The latest breakthrough in science is going to revolutionize fashion. Scientists have used squid extract to repair torn fabric.
Experts from the Penn State University are developing a method of repairing clothes without taking them to the tailor. This method is based on a novel liquid mix, made from bacteria and yeast. It can bind together most fabrics. The findings of the research were published in ACS Applied Materials and Interfaces.
Fashion creators use fibers made from wool or silk. They’re expensive and they do not self-repair. According to Melik C. Demirel, professor of engineering, the team of experts was looking for ways to make materials repair themselves, using regular textiles. So they invented this novel coating technology.
The process is not complicated. You take a piece of torn material. Then you add the wonder-liquid on it, pour warm water and press the fabrics together. The fabric binds together and stays put, even though it’s not seamless. Once it dries, it doesn’t tear apart again. It even withstands being washed in the washing machine.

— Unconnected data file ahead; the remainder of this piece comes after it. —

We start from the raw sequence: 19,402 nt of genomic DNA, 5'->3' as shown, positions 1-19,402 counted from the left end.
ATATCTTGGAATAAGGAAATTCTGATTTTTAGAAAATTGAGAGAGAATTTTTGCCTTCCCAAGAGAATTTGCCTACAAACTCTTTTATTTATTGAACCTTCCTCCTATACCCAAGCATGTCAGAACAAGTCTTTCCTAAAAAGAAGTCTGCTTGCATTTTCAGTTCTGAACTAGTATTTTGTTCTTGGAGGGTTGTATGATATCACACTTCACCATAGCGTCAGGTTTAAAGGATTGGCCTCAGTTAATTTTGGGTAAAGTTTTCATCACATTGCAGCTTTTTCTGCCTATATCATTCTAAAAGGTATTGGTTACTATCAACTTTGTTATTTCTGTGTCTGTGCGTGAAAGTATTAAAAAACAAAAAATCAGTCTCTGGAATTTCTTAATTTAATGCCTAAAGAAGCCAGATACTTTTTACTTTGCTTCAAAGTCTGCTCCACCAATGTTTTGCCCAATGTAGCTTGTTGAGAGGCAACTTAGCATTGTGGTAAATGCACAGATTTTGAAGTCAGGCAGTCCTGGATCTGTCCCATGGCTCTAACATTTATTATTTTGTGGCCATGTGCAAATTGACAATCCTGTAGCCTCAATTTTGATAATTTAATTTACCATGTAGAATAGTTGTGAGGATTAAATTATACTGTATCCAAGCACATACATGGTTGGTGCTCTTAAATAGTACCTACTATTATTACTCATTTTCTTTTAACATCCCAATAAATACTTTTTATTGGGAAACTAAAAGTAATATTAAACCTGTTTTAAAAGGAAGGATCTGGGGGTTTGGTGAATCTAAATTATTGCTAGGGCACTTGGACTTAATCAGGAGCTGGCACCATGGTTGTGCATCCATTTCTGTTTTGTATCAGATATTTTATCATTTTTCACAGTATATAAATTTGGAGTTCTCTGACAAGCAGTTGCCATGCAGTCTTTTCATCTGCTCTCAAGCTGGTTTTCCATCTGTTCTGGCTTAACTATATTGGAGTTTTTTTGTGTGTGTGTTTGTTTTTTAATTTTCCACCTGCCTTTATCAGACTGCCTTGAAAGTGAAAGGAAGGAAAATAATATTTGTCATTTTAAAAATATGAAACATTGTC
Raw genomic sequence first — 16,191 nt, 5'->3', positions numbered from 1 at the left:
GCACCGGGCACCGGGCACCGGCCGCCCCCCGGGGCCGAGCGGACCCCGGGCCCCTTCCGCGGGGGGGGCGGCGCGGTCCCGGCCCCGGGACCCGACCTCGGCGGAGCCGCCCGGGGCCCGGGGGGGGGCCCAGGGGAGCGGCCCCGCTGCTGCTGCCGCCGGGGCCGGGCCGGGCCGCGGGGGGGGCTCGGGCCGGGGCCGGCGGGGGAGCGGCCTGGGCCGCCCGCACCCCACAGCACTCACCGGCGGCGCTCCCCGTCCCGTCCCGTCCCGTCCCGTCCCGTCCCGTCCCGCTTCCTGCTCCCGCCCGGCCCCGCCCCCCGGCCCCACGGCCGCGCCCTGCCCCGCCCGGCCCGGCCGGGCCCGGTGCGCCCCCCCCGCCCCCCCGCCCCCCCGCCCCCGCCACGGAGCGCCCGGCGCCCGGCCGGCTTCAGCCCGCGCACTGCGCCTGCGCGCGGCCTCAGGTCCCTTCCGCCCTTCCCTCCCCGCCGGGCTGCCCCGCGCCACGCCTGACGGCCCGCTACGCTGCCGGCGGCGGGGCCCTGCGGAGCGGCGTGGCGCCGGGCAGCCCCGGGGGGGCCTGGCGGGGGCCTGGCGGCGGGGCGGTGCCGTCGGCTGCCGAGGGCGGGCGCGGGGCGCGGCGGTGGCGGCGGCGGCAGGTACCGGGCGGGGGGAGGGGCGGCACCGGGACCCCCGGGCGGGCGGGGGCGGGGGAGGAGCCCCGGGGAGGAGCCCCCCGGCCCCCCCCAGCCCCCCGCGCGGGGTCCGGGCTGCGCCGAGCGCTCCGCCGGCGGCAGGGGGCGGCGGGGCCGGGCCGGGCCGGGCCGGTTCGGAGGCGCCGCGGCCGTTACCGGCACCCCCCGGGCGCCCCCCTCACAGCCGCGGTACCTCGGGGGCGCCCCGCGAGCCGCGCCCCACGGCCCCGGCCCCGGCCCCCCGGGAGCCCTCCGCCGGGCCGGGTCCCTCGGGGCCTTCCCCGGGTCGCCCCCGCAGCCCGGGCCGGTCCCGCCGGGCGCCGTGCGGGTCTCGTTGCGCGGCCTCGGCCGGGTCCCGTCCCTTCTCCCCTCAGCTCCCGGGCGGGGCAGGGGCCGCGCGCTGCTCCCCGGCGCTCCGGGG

The liquid which helps the fabric repair itself forms a “polyelectrolyte” layer, which is made of both positively and negatively charged polymers. Its properties resemble it to the proteins which exist in squids’ teeth, which also have self-regenerating capacities.
Scientists believe this sort of liquid can be applied to a piece of clothing tears, or even during the manufacturing process. This would make the material have self-repairing capacities.
The substance has multiple practical applications. The most obvious one is to the fashion industry. But it could also be used to limit exposure in people who use pesticides or other dangerous materials.
The substance can degrade toxins before they reach the human skin, and can save skin from burns or chemical processes.
It is not yet known if and when the substance will be available on the market. It still has to pass through a series of tests to see if the liquid can retain its composition when detergent is added.
Demirel believes that science happens in small steps, although some may want it to happen instantly everywhere.
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